Date of Award

Spring 2012

Degree Type


Degree Name

Master of Science (MSc)


Medical Physics


Troy H. Farncombe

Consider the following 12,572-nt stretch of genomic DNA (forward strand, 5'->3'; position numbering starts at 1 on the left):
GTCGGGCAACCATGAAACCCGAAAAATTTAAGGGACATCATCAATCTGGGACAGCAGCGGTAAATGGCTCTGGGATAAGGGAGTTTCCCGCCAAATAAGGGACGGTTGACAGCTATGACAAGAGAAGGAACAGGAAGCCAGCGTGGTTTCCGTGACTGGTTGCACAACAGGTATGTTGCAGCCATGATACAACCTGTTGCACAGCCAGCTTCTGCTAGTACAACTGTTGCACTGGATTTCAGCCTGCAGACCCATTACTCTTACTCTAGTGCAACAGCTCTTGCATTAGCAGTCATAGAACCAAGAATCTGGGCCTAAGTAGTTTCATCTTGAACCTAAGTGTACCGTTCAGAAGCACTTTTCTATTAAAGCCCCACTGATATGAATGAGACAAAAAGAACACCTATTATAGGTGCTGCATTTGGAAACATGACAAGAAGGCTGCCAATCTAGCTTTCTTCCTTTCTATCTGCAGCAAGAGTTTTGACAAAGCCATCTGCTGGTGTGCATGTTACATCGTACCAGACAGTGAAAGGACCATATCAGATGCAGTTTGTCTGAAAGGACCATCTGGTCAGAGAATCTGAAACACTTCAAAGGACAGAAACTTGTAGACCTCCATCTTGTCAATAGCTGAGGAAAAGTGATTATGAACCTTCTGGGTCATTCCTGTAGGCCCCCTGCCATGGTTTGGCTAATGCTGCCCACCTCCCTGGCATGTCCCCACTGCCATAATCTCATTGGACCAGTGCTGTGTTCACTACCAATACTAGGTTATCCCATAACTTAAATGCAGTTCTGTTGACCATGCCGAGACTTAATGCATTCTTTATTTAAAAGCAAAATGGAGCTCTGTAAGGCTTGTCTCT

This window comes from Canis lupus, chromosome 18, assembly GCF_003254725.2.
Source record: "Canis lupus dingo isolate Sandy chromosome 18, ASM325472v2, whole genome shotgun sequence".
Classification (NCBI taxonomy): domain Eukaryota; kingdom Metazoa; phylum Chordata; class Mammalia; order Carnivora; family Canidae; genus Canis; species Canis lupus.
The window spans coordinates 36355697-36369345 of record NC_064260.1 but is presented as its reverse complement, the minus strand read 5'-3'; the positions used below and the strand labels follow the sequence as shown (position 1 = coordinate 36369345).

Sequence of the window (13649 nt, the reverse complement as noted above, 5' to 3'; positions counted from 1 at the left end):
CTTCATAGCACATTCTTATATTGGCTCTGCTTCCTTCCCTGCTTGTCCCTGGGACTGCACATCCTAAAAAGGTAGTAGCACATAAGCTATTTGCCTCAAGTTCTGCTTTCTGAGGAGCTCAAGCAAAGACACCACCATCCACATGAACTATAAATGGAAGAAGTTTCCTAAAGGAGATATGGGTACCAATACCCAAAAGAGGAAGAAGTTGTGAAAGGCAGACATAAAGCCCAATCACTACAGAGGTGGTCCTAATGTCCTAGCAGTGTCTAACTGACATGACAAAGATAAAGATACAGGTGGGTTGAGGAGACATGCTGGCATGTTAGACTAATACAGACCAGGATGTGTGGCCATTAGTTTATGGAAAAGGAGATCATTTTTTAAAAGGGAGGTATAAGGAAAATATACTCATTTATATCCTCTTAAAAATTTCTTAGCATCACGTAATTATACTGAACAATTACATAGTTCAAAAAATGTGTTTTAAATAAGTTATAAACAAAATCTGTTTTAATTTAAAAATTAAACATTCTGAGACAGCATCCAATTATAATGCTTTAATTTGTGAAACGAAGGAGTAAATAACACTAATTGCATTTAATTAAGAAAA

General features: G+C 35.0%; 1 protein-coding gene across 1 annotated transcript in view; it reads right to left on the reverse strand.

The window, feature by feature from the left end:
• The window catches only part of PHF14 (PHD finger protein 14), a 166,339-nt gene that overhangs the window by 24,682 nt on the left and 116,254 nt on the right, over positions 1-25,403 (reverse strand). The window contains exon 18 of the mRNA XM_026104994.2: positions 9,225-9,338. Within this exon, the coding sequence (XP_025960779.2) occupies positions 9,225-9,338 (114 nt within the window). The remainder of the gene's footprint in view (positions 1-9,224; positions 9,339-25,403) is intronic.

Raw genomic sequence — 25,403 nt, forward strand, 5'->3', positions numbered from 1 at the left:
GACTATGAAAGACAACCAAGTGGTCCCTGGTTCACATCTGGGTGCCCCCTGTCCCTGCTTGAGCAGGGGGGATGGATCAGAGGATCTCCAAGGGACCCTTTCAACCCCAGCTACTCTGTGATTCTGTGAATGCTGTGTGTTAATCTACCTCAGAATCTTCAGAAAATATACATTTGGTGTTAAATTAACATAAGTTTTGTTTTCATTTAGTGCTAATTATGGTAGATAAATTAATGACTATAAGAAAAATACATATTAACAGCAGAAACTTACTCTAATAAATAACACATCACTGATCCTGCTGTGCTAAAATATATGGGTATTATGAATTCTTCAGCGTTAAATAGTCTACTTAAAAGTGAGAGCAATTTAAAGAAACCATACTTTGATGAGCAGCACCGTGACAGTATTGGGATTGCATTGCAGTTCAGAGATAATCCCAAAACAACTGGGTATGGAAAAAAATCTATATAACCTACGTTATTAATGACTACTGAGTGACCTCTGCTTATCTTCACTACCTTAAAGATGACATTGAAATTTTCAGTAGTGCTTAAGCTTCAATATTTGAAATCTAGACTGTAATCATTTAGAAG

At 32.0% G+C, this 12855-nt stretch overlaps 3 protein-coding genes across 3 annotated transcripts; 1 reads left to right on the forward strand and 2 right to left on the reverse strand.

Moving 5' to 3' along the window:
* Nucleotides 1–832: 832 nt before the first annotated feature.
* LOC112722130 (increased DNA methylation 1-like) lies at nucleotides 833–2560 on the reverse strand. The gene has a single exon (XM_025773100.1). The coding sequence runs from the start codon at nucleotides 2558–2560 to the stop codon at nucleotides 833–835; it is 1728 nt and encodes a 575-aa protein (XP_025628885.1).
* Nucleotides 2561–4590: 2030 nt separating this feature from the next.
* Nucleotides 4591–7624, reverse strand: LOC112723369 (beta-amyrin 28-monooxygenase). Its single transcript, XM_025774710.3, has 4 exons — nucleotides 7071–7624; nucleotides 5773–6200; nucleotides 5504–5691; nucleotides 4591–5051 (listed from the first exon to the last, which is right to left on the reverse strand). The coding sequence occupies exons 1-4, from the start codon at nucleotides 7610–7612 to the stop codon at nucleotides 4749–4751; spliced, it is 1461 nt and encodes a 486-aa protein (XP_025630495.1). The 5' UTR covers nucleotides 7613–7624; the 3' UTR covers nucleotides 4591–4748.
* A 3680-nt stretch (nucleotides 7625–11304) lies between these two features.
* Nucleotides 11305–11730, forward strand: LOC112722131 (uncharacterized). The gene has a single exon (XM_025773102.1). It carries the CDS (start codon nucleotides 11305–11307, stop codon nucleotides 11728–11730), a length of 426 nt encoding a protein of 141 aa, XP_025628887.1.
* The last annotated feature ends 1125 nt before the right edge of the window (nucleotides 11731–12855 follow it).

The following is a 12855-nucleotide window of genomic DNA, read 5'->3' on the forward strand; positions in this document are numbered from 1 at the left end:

Simultaneous dual-isotope SPECT imaging has a number of applications, for exam- ple, cardiac, brain and cancer imaging. The major concern in simultaneous dual- isotope SPECT is the significant crosstalk contamination between the different isotopes used. The current study focuses on a method of crosstalk compensation between two isotopes in simultaneous dual isotope SPECT acquisition applied to cancer imaging using 99mTc/111In and breast SPECT using 99mTc/123I. Monte Carlo (MC), which is thought to offer the most realistic crosstalk and scatter compensation modelling, in typical implementations, has inherent long calculation times (often several hours or days) associated with it. This makes MC unsuitable for clinical applications. We have previously incorporated convolution based forced detection into SIMIND Monte Carlo (MC) program which have made MC feasible to use in clinical time frames. In order to evaluate the accuracy of our accelerated MC program a number of point source simulation results were compared to experimentally acquired data in terms of spatial resolution and detector sensitivity. We have developed an iterative MC based image reconstruction technique that simulates the photon down-scatter from one isotope into the acquisition window of a second isotope. The MC based estimation of scatter contamination contained in projection views is then used to compensate for the photon contamination during iterative reconstruction. We use a modified ordered subset expectation maximization (OSEM) alogrithm, named as simultaneous ordered subset-expectation maximization (Sim-OSEM), to perform this step. We have undertaken a number of simulation tests and phantom studies to verify this approach in case of both of the dual-isotope combinations (i.e. 99mTc/111In and 99mTc/123I). In breast SPECT studies three different breast sizes were simulated. For each of the breast sizes ten combinations of lesions with 3 lesions per combination, were selected randomly for acquisition and reconstruction of simulation data. The images reconstructed using Sim-OSEM showed crosstalk compensation when compared with images reconstructed using simultaneously (with crosstalk) acquired projection data using analytical attenuation based reconstruction. In case of Sim-OSEM the lesion to background ratios were much closer to actual values compared to images reconstructed for both separately (without crosstalk) and simultaneously (with crosstalk) acquired projection data using analytical attenuation based reconstruction. Activity estimation is also possible with Sim-OSEM and yielded accurate estimates of lesion activities with relatively small error compared to deposited activities. The proposed reconstruction technique also evaluated by reconstruction of experimentally acquired projection phantom data in case of 99mTc/111In. Reconstruction using Sim-OSEM showed very promising results in terms of crosstalk and small angle scatter compensation and uniformity of background compared to analytical attenuation based reconstruction after triple energy window (TEW) based scatter correction of projection data. In our case images obtained using Sim-OSEM showed more uniform background even when compared to the images reconstructed for separately acquired projection data using analytical attenuation based reconstruction may be due to better correction of photons scattered at small angle and got detected under photopeak.

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